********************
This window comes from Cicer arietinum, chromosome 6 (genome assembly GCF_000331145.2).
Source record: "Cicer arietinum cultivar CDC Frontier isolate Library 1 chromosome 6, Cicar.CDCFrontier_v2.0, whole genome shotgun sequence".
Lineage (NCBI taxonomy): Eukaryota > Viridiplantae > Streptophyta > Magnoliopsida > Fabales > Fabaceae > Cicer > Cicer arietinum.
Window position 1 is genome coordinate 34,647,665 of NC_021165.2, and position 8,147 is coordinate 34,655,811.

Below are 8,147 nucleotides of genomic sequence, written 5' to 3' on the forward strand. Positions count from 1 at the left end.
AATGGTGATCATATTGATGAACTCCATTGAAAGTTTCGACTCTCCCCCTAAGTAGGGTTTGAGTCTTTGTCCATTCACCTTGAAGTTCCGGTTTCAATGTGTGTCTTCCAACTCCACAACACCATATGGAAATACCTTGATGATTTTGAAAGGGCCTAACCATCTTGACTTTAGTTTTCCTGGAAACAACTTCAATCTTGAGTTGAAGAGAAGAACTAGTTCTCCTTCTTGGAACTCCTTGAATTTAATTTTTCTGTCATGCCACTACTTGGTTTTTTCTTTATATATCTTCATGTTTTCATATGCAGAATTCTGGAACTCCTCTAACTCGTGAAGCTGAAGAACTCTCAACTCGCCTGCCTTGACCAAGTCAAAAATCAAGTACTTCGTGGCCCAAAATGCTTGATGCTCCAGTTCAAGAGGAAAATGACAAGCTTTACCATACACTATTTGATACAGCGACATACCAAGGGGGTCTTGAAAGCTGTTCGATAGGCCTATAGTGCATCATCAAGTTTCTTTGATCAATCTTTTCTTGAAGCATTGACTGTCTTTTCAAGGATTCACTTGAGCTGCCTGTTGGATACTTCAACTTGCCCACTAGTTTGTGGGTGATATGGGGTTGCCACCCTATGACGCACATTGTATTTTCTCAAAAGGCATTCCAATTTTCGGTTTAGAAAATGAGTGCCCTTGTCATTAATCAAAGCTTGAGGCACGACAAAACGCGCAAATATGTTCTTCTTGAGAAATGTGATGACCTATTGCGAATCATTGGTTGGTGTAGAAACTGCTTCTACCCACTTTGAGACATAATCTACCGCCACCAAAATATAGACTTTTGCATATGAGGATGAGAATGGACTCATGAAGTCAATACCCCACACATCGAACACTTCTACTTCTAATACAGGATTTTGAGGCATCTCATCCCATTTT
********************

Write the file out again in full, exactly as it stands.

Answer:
This window comes from Cicer arietinum, chromosome 6 (genome assembly GCF_000331145.2).
Source record: "Cicer arietinum cultivar CDC Frontier isolate Library 1 chromosome 6, Cicar.CDCFrontier_v2.0, whole genome shotgun sequence".
Lineage (NCBI taxonomy): Eukaryota > Viridiplantae > Streptophyta > Magnoliopsida > Fabales > Fabaceae > Cicer > Cicer arietinum.
Window position 1 is genome coordinate 34,647,665 of NC_021165.2, and position 8,147 is coordinate 34,655,811.

Below are 8,147 nucleotides of genomic sequence, written 5' to 3' on the forward strand. Positions count from 1 at the left end.
AATGGTGATCATATTGATGAACTCCATTGAAAGTTTCGACTCTCCCCCTAAGTAGGGTTTGAGTCTTTGTCCATTCACCTTGAAGTTCCGGTTTCAATGTGTGTCTTCCAACTCCACAACACCATATGGAAATACCTTGATGATTTTGAAAGGGCCTAACCATCTTGACTTTAGTTTTCCTGGAAACAACTTCAATCTTGAGTTGAAGAGAAGAACTAGTTCTCCTTCTTGGAACTCCTTGAATTTAATTTTTCTGTCATGCCACTACTTGGTTTTTTCTTTATATATCTTCATGTTTTCATATGCAGAATTCTGGAACTCCTCTAACTCGTGAAGCTGAAGAACTCTCAACTCGCCTGCCTTGACCAAGTCAAAAATCAAGTACTTCGTGGCCCAAAATGCTTGATGCTCCAGTTCAAGAGGAAAATGACAAGCTTTACCATACACTATTTGATACAGCGACATACCAAGGGGGTCTTGAAAGCTGTTCGATAGGCCTATAGTGCATCATCAAGTTTCTTTGATCAATCTTTTCTTGAAGCATTGACTGTCTTTTCAAGGATTCACTTGAGCTGCCTGTTGGATACTTCAACTTGCCCACTAGTTTGTGGGTGATATGGGGTTGCCACCCTATGACGCACATTGTATTTTCTCAAAAGGCATTCCAATTTTCGGTTTAGAAAATGAGTGCCCTTGTCATTAATCAAAGCTTGAGGCACGACAAAACGCGCAAATATGTTCTTCTTGAGAAATGTGATGACCTATTGCGAATCATTGGTTGGTGTAGAAACTGCTTCTACCCACTTTGAGACATAATCTACCGCCACCAAAATATAGACTTTTGCATATGAGGATGAGAATGGACTCATGAAGTCAATACCCCACACATCGAACACTTCTACTTCTAATACAGGATTTTGAGGCATCTCATCCCATTTT